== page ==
As frustrating as they can be, temper tantrums are actually good. Parents magazine reminds us of 10 reasons why those challenging tantrum moments are an important part of your toddler’s emotional health and well-being.
Better out than in
“It helps if we let our kids tantrum without trying to interrupt the process so they get to the end of their feelings. ‘Crying is not the hurt, but the process of becoming unhurt,’ explains Deborah MacNamara, Ph.D.
Crying may help your child learn
When a child is struggling, “expressing their frustration helps them to clear their minds so they can learn something new. ‘Learning is as natural to children as breathing,” says Patty Wipfler. ‘But when a child isn’t able to concentrate or listen, there’s usually an emotional issue that’s blocking his progress.'”
Your child may sleep better
“Sleep problems often occur because we parents think the best approach to tantrums and upsets is to try to avoid them. Allowing your child to get to the end of her tantrum improves her emotional well-being and may help her sleep through the night.”
You said ‘no,’ and that’s a good thing
“Saying ‘no’ gives your child clear boundaries about acceptable and unacceptable behavior. Sometimes we may avoid saying ‘no’ because we don’t want to deal with the emotional fallout, but we can stand firm with our limits while still offering, love, empathy, and hugs. Saying ‘no’ means you aren’t afraid of the messy, emotional side of parenting.”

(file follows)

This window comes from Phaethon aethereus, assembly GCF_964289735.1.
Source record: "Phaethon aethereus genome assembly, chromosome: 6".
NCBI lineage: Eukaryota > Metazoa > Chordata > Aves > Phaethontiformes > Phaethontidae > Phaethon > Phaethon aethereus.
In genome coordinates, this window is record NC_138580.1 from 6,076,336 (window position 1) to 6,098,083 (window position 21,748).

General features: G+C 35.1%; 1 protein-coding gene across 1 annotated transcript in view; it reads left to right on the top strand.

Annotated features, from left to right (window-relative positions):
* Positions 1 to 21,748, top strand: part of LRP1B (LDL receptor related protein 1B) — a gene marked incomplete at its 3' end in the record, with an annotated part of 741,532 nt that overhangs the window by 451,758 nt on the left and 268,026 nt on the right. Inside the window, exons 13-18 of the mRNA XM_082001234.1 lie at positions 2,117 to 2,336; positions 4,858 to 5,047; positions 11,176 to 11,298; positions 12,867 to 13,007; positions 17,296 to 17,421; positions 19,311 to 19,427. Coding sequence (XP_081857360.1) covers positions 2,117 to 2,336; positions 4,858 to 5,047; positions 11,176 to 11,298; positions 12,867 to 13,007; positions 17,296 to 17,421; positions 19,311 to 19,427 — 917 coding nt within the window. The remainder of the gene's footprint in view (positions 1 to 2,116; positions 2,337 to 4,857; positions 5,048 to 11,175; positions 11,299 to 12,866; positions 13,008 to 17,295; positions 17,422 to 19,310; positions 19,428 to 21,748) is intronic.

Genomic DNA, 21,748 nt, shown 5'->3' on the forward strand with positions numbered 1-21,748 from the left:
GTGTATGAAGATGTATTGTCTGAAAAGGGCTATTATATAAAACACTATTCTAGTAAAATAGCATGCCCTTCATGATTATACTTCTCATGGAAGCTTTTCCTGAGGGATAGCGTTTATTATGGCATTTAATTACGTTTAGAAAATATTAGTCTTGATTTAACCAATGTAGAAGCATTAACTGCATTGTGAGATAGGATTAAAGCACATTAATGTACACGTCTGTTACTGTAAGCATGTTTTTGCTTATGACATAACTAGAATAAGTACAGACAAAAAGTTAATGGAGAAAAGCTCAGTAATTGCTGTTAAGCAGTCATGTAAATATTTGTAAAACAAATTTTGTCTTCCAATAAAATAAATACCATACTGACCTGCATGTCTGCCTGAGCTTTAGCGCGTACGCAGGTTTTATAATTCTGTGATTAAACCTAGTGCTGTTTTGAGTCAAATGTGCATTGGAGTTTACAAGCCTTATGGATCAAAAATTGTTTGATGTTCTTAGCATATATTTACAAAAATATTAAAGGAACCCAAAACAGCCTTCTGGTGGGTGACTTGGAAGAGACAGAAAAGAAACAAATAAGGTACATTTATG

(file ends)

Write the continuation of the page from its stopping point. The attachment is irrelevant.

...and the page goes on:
Your child feels safe to tell you how he feels
“In most cases, children aren’t using tantrums to manipulate us or get what they want. Often your child is accepting the no, and the tantrum is an expression of how he feels about it.”
Tantrums bring you closer together
“Let her get through the storm of her feelings without trying to stop or ‘fix’ them. Don’t talk too much but offer a few kind, reassuring words. Offer hugs. Your child will soak up your unconditional acceptance and feel closer to you afterwards”
Tantrums help your child’s behavior in the long run
“These are all common signs that your child is struggling with his emotions. Having a big tantrum helps your child release the feelings that can get in the way of his natural, cooperative self.”
If the tantrum happens at home, there’s less chance it will happen in public
“‘The more we ask our children to ‘keep it together’ at home and in public, the more the tension bottles up inside of them,’ says Michelle Pate. ‘The more we can find time and space to listen to our child’s feelings of upset at home, the fewer bottled-up feelings they’ll carry along with them on every excursion.'”
Your child is doing something that most people have forgotten how to do
“It’s hard for adults, and particularly men, to find the sense of safety and connection to really let go of our feelings. So let your child have that mood-enhancing tantrum while her emotions still flow freely.”